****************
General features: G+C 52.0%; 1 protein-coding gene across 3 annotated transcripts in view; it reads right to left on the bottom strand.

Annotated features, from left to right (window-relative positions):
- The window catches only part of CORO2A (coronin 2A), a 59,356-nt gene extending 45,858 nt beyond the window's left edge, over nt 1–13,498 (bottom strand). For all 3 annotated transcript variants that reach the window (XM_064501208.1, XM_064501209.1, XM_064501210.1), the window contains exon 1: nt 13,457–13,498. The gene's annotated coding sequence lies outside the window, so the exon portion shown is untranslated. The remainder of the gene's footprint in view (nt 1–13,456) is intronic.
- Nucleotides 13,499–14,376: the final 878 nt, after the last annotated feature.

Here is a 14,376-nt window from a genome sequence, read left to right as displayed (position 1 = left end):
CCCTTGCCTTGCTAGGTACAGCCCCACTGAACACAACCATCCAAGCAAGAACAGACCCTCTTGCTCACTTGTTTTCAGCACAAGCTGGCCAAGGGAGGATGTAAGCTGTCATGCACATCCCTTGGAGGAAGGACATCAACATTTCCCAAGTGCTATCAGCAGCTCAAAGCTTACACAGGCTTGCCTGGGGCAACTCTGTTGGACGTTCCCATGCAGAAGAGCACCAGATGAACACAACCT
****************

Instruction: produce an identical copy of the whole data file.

General features: G+C 52.0%; 1 protein-coding gene across 3 annotated transcripts in view; it reads right to left on the bottom strand.

Annotated features, from left to right (window-relative positions):
- The window catches only part of CORO2A (coronin 2A), a 59,356-nt gene extending 45,858 nt beyond the window's left edge, over nt 1–13,498 (bottom strand). For all 3 annotated transcript variants that reach the window (XM_064501208.1, XM_064501209.1, XM_064501210.1), the window contains exon 1: nt 13,457–13,498. The gene's annotated coding sequence lies outside the window, so the exon portion shown is untranslated. The remainder of the gene's footprint in view (nt 1–13,456) is intronic.
- Nucleotides 13,499–14,376: the final 878 nt, after the last annotated feature.

Here is a 14,376-nt window from a genome sequence, read left to right as displayed (position 1 = left end):
CCCTTGCCTTGCTAGGTACAGCCCCACTGAACACAACCATCCAAGCAAGAACAGACCCTCTTGCTCACTTGTTTTCAGCACAAGCTGGCCAAGGGAGGATGTAAGCTGTCATGCACATCCCTTGGAGGAAGGACATCAACATTTCCCAAGTGCTATCAGCAGCTCAAAGCTTACACAGGCTTGCCTGGGGCAACTCTGTTGGACGTTCCCATGCAGAAGAGCACCAGATGAACACAACCT